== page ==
Letter to the Editor: “Dear Mr. Ditka”

Courtesy of Ian Buggs

Courtesy of Ian Buggs

By Ian Buggs

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Dear Mr. Ditka,

You and I have one thing in common: we attended The University of Pittsburgh. That’s where our similarities — for the most part — end.

You are a heralded football player, coach and TV personality — well-respected for your exploits around the gridiron. I am a corporate guy who lives in the Middle East and delivered the 2015 commencement speech to the business school’s graduating class. We left different marks on the University, your’s undoubtedly more recognizable than mine — I looked upon your retired jersey in the rafters with pride and honor when I went to Pitt games. However, that does not mean that your impact or my impact is any more or less important — they just touched different people.

From that, I can draw a parallel to your comment, “I don’t see all the atrocities going on in this country that people say are going on.”

You and I have had different experiences growing up in this country, being that you are 41 years my senior. But let me remind you: You grew up in a segregated Pittsburgh in the ’40s and ’50s where black folks in the Hill and other predominantly black enclaves were excluded or marginalized in the wealth creation of a “Steel Town” — that’s exacerbated today by the blight and lack of investment in black communities in Pittsburgh. You attended the storied Aliquippa High School that has produced many athletic greats from yourself to Darrelle Revis. Tony Dorsett would have been a Quippa alum were it not for “all the racial problems [at Aliquippa at the time].”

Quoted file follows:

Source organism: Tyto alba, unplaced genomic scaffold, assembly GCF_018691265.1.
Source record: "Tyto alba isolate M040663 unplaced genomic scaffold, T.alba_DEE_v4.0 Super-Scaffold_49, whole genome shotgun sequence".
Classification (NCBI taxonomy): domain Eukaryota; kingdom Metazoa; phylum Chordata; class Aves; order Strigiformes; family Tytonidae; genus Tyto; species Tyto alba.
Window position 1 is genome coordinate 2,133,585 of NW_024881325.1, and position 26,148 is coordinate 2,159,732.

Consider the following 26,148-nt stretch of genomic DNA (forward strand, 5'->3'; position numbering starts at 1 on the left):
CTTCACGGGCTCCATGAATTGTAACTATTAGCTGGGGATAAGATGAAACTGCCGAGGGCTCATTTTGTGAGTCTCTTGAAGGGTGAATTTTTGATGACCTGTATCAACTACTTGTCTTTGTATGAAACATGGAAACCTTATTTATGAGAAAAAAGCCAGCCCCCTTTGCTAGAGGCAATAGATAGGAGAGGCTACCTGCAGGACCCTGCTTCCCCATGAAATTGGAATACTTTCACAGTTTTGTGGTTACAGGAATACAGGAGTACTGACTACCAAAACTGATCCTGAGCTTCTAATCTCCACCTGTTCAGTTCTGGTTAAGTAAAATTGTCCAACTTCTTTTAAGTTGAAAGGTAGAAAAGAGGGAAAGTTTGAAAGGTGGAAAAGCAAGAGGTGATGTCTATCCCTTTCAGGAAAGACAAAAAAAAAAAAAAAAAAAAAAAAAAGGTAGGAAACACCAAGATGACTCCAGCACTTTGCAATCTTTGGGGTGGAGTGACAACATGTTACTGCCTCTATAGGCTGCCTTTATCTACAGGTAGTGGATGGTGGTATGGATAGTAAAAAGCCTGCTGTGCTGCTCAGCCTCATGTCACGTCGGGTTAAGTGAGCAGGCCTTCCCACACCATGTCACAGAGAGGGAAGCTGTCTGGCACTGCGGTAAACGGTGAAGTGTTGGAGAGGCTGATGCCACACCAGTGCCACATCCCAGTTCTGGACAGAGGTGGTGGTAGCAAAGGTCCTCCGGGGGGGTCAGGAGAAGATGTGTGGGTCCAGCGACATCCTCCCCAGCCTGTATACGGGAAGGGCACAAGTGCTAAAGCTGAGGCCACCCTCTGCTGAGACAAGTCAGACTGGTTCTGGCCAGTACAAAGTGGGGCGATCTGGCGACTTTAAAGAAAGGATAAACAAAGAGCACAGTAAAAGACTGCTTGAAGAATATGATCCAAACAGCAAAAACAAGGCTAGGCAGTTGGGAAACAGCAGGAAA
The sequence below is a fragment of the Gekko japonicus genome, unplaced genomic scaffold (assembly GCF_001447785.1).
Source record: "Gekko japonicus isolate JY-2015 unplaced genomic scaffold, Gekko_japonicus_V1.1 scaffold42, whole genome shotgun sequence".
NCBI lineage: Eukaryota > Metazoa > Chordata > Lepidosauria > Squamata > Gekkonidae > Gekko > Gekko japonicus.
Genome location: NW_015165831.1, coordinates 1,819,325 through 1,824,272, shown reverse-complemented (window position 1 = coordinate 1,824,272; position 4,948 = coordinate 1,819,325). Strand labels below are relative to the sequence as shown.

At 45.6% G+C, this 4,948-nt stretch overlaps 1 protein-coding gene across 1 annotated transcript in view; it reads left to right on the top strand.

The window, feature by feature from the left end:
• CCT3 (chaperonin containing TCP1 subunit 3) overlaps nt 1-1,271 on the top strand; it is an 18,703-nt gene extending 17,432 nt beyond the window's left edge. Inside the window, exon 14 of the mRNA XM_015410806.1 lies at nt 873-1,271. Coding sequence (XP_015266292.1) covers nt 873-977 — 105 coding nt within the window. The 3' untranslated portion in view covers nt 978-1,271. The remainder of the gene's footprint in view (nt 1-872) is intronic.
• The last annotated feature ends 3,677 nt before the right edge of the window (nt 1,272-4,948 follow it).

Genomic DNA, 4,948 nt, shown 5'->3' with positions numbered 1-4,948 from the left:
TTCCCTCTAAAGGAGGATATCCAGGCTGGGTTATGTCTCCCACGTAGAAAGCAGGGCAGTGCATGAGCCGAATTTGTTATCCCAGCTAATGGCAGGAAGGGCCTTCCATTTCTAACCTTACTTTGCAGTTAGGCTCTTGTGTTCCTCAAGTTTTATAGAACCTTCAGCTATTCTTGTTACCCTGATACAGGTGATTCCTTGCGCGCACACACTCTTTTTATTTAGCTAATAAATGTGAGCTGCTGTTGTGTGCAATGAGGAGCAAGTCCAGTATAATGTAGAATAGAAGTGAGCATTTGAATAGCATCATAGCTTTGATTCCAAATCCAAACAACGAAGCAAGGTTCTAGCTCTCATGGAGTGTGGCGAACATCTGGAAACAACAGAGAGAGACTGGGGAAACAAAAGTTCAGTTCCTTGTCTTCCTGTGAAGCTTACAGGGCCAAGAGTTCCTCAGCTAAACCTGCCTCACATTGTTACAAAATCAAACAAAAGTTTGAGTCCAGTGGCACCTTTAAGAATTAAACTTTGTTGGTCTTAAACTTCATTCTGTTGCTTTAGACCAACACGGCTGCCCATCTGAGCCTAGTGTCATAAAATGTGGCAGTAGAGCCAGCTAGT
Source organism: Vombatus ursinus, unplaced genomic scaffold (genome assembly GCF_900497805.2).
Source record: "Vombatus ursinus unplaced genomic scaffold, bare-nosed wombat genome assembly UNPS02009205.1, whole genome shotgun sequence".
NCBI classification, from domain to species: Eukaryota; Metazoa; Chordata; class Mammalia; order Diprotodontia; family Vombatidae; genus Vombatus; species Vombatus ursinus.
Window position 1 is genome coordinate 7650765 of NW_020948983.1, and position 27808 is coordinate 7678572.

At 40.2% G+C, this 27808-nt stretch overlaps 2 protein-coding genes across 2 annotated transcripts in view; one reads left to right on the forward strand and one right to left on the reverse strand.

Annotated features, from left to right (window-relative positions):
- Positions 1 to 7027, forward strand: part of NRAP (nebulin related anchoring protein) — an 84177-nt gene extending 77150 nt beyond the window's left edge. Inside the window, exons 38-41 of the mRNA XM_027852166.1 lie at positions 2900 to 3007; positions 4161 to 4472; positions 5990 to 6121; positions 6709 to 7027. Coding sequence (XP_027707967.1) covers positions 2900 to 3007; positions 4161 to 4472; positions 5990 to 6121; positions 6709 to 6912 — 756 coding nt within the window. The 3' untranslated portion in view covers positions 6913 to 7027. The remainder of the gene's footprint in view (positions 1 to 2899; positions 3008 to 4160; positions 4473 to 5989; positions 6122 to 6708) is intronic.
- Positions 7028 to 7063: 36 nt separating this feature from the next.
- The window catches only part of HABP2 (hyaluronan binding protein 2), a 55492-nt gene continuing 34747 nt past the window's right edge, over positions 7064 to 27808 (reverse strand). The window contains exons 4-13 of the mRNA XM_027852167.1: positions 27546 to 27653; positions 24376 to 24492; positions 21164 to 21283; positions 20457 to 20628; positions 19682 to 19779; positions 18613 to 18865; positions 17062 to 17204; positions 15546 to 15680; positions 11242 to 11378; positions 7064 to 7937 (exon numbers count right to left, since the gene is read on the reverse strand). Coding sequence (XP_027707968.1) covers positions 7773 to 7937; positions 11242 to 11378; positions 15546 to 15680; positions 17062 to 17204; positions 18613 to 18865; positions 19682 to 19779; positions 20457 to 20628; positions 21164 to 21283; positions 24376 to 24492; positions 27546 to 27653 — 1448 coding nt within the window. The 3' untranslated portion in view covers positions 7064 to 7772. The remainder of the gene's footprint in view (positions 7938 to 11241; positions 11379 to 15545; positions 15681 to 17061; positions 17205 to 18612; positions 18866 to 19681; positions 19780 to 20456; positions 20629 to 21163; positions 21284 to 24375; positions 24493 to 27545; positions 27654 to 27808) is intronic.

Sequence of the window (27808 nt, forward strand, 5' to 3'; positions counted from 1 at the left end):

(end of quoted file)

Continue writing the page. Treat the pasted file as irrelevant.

So, I’d encourage you to engage your fellow Aliquippa and Pitt alum who are black. Ask them if they see those atrocities you say don’t exist. And then reflect as to why you don’t see them. It’s because you have never been on the receiving end of it. Or you could ask me about the time I was pushed up against a car at a Pitt tailgate by a University officer because he “didn’t like my mouth.” Or you could ask me about the time I was called a racial slur by city of Pittsburgh police after they verbally accosted an Arab classmate of mine. These instances are mild compared to the stop-and-frisk, economic suppression, prison pipeline, police-state reality that all too many Americans encountered yesterday and still battle today.

So you see, just because you had a different life experience does not negate the life experiences I, or others, have had.

On the University of Pittsburgh’s seal, it says “Veritas et Virtus” which means “Truth and Virtue.” The truth of the matter is you have chosen to dismiss someone’s actions as disrespect and a national betrayal, but you did not take a step back to ask yourself “why” someone would be compelled to act the way they did. Your virtue should be to understand and fight for the least of us who do not experience equal protection under the law.

You are entitled to your opinion, but you are too smart to ignore the facts. Freedom of expression and a desire to make a more perfect union are [things] we should all strive for — through adulation and criticism. After all, you did attend an excellent University with a proud tradition of community and enlightenment. I beseech you to embody Veritas et Virtus.

Ian Buggs
Pitt College of Business Administration (BSBA) 2003 
Pitt Graduate School for Public and International Affairs (MPIA) 2006
Tepper School of Business at Carnegie Mellon University (MBA) 2011
Member of Pitt Business Alumni Board of Directors
Pitt Business Commencement Speaker 2015

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